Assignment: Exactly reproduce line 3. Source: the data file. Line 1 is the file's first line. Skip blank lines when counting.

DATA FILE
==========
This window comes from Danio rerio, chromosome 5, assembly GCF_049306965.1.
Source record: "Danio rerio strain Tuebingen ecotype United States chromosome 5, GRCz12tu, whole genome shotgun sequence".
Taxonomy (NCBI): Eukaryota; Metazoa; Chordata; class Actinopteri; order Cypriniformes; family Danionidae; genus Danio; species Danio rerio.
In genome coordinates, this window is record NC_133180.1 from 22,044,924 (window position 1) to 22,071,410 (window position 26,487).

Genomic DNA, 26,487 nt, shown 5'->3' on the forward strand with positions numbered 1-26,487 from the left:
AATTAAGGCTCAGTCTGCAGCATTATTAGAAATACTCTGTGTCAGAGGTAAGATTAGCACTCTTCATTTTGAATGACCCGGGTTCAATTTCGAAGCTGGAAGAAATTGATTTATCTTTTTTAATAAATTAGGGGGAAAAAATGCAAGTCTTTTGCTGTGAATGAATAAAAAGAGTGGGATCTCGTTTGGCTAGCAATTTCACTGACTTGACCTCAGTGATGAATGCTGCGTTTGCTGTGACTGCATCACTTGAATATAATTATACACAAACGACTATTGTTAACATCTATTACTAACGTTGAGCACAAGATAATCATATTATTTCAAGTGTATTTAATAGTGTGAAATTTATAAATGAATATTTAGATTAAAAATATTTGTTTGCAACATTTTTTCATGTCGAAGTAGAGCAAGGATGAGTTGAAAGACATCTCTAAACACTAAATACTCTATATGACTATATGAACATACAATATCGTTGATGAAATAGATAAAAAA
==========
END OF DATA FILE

Taxonomy (NCBI): Eukaryota; Metazoa; Chordata; class Actinopteri; order Cypriniformes; family Danionidae; genus Danio; species Danio rerio.